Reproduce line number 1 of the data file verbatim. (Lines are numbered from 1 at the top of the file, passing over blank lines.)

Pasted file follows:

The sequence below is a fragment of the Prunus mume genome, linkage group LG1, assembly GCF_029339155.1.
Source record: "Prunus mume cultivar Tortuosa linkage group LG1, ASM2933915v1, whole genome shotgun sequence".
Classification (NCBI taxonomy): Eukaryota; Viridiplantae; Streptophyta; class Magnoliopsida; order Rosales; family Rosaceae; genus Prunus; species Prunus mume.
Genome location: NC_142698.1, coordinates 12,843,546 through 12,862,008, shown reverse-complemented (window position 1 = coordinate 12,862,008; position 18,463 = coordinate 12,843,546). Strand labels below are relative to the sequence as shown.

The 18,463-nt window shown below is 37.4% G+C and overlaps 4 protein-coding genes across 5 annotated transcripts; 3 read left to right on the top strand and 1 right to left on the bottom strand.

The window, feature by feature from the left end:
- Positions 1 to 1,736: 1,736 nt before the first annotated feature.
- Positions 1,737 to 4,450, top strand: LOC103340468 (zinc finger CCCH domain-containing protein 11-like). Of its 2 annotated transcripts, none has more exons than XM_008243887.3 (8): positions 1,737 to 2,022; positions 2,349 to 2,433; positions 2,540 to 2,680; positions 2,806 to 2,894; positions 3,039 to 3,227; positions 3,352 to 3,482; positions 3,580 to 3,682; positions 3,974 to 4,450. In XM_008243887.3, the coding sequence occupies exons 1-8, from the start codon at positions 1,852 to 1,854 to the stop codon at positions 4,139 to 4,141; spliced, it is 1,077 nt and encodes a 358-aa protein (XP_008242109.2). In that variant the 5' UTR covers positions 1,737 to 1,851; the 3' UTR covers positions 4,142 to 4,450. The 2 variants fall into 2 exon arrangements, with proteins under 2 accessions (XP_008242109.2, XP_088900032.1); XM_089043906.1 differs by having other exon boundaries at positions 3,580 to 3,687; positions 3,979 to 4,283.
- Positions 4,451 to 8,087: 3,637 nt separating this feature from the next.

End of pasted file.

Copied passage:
The sequence below is a fragment of the Prunus mume genome, linkage group LG1, assembly GCF_029339155.1.